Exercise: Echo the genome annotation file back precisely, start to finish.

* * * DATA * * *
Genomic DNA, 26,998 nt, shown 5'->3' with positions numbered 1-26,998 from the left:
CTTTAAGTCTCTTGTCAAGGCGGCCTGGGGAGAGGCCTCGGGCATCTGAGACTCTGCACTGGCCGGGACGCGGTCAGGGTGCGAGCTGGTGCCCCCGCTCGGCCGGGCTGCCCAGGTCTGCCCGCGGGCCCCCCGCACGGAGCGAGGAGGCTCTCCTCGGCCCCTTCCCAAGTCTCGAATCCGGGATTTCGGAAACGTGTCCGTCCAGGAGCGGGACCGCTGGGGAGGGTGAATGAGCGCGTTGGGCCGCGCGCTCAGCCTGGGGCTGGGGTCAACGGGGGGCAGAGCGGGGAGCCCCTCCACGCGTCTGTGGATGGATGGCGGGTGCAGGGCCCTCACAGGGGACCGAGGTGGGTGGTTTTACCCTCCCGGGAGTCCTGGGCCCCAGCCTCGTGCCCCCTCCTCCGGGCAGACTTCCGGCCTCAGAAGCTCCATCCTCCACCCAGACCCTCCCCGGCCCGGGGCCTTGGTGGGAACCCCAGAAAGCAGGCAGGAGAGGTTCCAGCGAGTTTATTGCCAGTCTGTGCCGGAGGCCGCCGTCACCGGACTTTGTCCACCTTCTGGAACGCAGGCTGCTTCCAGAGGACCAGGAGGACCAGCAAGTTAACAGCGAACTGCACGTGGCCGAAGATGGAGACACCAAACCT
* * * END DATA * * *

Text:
Genomic DNA, 26,998 nt, shown 5'->3' with positions numbered 1-26,998 from the left:
CTTTAAGTCTCTTGTCAAGGCGGCCTGGGGAGAGGCCTCGGGCATCTGAGACTCTGCACTGGCCGGGACGCGGTCAGGGTGCGAGCTGGTGCCCCCGCTCGGCCGGGCTGCCCAGGTCTGCCCGCGGGCCCCCCGCACGGAGCGAGGAGGCTCTCCTCGGCCCCTTCCCAAGTCTCGAATCCGGGATTTCGGAAACGTGTCCGTCCAGGAGCGGGACCGCTGGGGAGGGTGAATGAGCGCGTTGGGCCGCGCGCTCAGCCTGGGGCTGGGGTCAACGGGGGGCAGAGCGGGGAGCCCCTCCACGCGTCTGTGGATGGATGGCGGGTGCAGGGCCCTCACAGGGGACCGAGGTGGGTGGTTTTACCCTCCCGGGAGTCCTGGGCCCCAGCCTCGTGCCCCCTCCTCCGGGCAGACTTCCGGCCTCAGAAGCTCCATCCTCCACCCAGACCCTCCCCGGCCCGGGGCCTTGGTGGGAACCCCAGAAAGCAGGCAGGAGAGGTTCCAGCGAGTTTATTGCCAGTCTGTGCCGGAGGCCGCCGTCACCGGACTTTGTCCACCTTCTGGAACGCAGGCTGCTTCCAGAGGACCAGGAGGACCAGCAAGTTAACAGCGAACTGCACGTGGCCGAAGATGGAGACACCAAACCT